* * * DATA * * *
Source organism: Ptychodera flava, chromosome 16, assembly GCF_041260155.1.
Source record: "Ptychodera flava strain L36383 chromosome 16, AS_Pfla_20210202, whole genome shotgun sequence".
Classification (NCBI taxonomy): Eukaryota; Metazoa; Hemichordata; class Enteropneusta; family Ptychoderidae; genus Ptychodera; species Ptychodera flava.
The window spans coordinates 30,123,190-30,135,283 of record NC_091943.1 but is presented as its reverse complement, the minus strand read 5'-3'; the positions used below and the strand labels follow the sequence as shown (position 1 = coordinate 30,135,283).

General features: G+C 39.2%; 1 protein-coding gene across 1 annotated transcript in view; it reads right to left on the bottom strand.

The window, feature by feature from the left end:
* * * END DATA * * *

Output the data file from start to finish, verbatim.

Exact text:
Source organism: Ptychodera flava, chromosome 16, assembly GCF_041260155.1.
Source record: "Ptychodera flava strain L36383 chromosome 16, AS_Pfla_20210202, whole genome shotgun sequence".
Classification (NCBI taxonomy): Eukaryota; Metazoa; Hemichordata; class Enteropneusta; family Ptychoderidae; genus Ptychodera; species Ptychodera flava.
The window spans coordinates 30,123,190-30,135,283 of record NC_091943.1 but is presented as its reverse complement, the minus strand read 5'-3'; the positions used below and the strand labels follow the sequence as shown (position 1 = coordinate 30,135,283).

General features: G+C 39.2%; 1 protein-coding gene across 1 annotated transcript in view; it reads right to left on the bottom strand.

The window, feature by feature from the left end: